If you planned to leave your IRA or 401(k) to children or grandchildren who would “stretch” the distributions across their lifetimes to create a multi-generational legacy, you’ll need to think again. The SECURE Act killed the stretch IRA by forcing most non-spouse beneficiaries to withdraw (and pay taxes on) the full value of an inherited IRA or 401(k) within 10 years of inheritance.4 If you have one, you MUST take action now to update your strategy. Your next step: Does your estate plan include a stretch IRA? 


“Pass-through” or “conduit” trusts were common ways to protect assets while allowing heirs the benefits of an inherited IRA. The SECURE Act removed many benefits to making trusts beneficiaries of IRAs. If you have one, you MUST take action now to update your strategy. Your next step: Is a trust the beneficiary of your IRA?

  • Are you currently making gifts to your loved ones?

If your lifestyle is secure, giving children or grandchildren the gift of an education, down payment, or other milestone can be immensely fulfilling. 

  • Do you have a will? 
  • Has it been reviewed within the last 2-3 years? 
  • Have you named beneficiaries for each of your accounts?
  • Do any need to be added or removed? Common reasons for updating include: marriage (or divorce), death, and the birth of a new child or grandchild. 
  • Have you recently married or divorced?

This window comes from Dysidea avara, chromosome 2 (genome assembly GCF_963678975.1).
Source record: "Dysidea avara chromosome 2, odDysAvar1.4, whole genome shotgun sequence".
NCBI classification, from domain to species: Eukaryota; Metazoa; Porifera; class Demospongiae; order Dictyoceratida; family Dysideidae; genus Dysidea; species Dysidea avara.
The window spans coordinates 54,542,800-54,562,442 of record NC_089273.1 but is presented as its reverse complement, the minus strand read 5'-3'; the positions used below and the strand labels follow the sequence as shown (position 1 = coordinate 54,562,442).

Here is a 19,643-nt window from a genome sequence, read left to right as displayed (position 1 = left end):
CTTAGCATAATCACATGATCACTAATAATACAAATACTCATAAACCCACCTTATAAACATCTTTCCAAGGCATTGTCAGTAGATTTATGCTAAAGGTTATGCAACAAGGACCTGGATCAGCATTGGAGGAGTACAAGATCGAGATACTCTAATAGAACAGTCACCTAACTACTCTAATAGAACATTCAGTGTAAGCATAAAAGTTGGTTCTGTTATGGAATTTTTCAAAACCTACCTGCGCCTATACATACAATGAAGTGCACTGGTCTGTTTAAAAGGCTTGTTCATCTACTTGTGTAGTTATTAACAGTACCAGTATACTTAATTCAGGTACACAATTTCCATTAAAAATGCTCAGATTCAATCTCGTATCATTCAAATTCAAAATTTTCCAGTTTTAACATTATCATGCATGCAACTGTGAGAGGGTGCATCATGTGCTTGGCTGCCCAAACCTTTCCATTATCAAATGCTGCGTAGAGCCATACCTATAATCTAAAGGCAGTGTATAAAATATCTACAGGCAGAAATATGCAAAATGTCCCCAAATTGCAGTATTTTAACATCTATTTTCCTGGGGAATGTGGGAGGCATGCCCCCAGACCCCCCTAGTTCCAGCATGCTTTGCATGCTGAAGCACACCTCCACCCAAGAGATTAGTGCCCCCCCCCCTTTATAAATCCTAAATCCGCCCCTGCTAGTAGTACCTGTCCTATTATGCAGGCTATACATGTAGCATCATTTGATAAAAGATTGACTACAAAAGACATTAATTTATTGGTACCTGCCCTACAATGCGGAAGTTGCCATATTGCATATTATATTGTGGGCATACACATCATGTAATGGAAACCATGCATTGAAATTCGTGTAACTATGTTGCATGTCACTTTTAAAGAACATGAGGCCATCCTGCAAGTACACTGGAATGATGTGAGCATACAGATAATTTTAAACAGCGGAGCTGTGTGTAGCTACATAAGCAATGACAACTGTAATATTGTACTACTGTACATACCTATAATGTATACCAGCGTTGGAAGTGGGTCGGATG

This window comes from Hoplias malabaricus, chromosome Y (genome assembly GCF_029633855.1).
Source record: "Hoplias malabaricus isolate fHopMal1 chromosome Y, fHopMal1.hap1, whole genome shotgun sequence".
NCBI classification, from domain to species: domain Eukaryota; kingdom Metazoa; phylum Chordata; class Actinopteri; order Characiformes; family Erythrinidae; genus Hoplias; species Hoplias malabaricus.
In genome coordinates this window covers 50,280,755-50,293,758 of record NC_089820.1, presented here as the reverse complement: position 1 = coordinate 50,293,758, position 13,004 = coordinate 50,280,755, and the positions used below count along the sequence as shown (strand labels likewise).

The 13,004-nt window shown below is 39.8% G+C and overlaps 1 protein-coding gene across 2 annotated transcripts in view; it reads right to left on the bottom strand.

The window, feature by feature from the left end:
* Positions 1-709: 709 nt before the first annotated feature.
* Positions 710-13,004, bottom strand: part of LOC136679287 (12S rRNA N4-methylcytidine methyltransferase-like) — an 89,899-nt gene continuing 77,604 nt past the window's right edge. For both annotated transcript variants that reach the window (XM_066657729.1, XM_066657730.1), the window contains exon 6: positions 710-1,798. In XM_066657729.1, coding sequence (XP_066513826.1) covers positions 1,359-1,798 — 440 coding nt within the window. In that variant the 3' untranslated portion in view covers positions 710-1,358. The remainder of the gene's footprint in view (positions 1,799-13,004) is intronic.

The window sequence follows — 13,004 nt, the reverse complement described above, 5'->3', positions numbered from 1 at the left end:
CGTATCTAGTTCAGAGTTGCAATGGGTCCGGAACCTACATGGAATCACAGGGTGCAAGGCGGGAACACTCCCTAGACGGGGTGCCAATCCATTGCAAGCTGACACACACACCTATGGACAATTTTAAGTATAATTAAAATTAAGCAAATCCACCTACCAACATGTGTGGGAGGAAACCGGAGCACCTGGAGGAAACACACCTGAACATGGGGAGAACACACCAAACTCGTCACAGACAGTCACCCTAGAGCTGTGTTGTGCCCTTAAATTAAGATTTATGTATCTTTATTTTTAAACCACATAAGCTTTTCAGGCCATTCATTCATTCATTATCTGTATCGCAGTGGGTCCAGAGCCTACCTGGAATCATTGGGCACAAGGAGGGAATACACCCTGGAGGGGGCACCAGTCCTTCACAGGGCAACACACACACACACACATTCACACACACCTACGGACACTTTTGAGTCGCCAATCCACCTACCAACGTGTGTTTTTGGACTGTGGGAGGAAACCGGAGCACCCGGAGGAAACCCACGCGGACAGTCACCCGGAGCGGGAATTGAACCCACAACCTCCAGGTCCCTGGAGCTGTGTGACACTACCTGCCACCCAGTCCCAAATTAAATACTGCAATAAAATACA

• Do you have a blended family to consider? 
  • Is there a charity that you would like to include in your strategies?

Important! There are a number of charitable giving strategies that can help you give tax-free gifts to the causes you care about — and potentially reduce the taxes you pay now.

  • Do you need to protect any beneficiaries from life issues, such as divorce, addiction, or creditors?
  • Do you have any children with special needs or disabilities to provide for? 
  • Do you have wishes for how you want your gifts to be used by your loved ones?
  • If you have minor children, have you named guardians or personal representatives? Are they up-to-date? 
  • Is keeping your affairs private important to you? 

Avoiding public probate and keeping gifts private is important to many people we’ve worked with. Have you shared your wishes with your loved ones? 

  • Are you concerned about family dynamics around inheritance?
  • Do you have strategies to protect your hard-earned money from creditors or lawsuits? 

If you have multiple properties, hold significant wealth, own a business, or work in a lawsuit-plagued industry, your strategy should protect what you’ve built. 

  • Do you have advance directives to protect your wishes if you are unable to advocate for yourself?
  • Does your Power of Attorney need to be updated? 
  • Does your Health Directive still reflect your wishes?